Materia Medica Malaysiana

April 4, 2007

Made-in-Malaysia medicine ‘cheapest’

Filed under: Uncategorized — malaysianmedicine @ 11:05 am

NST: Are Malaysian-made generic drugs among the most expensive in the world or the cheapest?
Malaysian Organisation of Pharmaceutical Industries vice-president Jimmy Piong said they were fairly priced and affordable to all Malaysians.
“Considering their quality and reliability, Malaysian-made medicines are among the cheapest in the world.”
This contradicts Universiti Sains Malaysia lecturer Dr Zaheer Ud Din Babar’s statement that doctors were marking up generic drug prices by an average of 316 per cent.
Dr Zaheer’s findings were in a 2005 survey published by the Public Library of Science (PLoS) Medicine recently.
The study was conducted by University College Sedaya International and USM in collaboration with the World Health Organisation and Health Action International.
Dr Zaheer had said that doctors were marking up prices by up to 76 per cent for patented drugs, with pharmacies upping prices by up to 140 per cent for generic drugs and 38 per cent for patented ones.
Piong said medicine prices increased with margins added in the supply chain from production to the end-user.
He said products from Malaysian manufacturers at the top of the supply chain were not overpriced. “The value added, or margins, increase towards the end of the supply chain.”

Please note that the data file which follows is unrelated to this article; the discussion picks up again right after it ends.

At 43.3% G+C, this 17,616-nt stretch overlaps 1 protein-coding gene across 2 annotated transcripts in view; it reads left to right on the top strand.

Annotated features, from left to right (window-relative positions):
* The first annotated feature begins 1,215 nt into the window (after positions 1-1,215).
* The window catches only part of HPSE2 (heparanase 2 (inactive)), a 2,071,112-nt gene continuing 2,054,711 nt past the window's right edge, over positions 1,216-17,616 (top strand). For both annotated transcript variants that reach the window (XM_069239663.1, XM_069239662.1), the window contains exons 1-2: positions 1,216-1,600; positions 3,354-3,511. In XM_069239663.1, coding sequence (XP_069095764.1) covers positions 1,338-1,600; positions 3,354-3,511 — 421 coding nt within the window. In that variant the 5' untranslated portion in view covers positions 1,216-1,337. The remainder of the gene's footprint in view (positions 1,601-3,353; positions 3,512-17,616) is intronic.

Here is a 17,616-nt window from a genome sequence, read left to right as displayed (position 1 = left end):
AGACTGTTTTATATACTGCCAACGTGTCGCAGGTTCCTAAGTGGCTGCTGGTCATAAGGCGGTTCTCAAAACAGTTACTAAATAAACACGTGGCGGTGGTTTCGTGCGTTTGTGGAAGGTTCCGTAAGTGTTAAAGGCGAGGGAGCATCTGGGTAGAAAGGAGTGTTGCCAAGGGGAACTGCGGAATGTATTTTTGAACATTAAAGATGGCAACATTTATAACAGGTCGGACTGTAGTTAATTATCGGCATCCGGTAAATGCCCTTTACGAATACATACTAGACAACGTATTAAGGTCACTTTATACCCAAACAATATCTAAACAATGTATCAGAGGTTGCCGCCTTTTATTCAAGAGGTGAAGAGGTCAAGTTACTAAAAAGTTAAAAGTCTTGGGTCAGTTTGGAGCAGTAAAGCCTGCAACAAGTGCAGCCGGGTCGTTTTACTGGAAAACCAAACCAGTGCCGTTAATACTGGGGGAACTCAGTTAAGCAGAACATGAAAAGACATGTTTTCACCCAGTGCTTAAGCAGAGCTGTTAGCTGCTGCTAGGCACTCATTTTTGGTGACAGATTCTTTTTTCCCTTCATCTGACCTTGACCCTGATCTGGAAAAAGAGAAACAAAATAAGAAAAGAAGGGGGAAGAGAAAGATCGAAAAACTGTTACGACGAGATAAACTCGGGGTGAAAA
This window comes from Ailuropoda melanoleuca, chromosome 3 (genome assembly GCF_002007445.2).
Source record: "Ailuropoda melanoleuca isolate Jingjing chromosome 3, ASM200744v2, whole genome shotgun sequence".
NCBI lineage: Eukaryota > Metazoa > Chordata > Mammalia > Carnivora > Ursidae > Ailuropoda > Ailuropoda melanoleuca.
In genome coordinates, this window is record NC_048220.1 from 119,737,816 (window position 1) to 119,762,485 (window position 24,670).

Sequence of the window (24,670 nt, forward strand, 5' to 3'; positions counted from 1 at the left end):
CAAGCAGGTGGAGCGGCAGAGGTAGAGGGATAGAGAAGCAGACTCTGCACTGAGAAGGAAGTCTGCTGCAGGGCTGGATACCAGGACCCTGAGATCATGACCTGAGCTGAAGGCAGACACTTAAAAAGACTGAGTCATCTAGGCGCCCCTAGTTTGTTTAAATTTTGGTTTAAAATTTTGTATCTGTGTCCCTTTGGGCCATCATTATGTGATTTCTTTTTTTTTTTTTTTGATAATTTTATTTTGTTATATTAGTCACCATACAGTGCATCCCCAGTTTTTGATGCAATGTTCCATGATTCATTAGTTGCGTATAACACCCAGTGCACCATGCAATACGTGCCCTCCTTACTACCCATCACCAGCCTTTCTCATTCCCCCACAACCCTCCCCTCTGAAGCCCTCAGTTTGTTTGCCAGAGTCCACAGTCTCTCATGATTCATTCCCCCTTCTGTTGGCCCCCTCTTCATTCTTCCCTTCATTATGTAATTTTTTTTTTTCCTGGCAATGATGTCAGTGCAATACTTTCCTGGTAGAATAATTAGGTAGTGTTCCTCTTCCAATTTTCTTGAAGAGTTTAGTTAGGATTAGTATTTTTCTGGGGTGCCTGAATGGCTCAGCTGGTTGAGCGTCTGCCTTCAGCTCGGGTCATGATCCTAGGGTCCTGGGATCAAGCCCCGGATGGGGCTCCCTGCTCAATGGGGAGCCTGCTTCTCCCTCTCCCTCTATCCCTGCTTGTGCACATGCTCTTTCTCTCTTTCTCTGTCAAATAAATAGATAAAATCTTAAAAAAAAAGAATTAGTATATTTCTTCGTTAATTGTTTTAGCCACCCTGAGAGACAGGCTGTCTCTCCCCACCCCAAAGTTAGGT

He said generic medicines were always cheaper than patented medi- cines, the prices being determined by competition among the numerous generic manufacturers worldwide.
Patented medicine prices are monopolies and are determined solely by the brand or patent holder, whose interest is best served by higher prices.
Piong said healthcare professionals have an important role to play in the rational use of drugs and was crucial in ensuring, among other things, the affordability of medicines.
“If the public and healthcare professionals practice and promote the rational use of medicines, using cheaper generic versions or alternatives instead of more expensive branded or patented medicines, the cost of medication can be dramatically reduced.”
He said price control or capping of medicine prices warranted careful study, considering that medicines were essential and strategic commodities.
Health Ministry pharmaceutical services division director Datuk Che Mohd Zin Che Awang said the ministry would look for new ways to cut the prices of medicines.
“We cannot say for sure whether we will control the price of essential drugs, but we are trying to get the World Health Organisation to help us figure out ways to do it,” he said.

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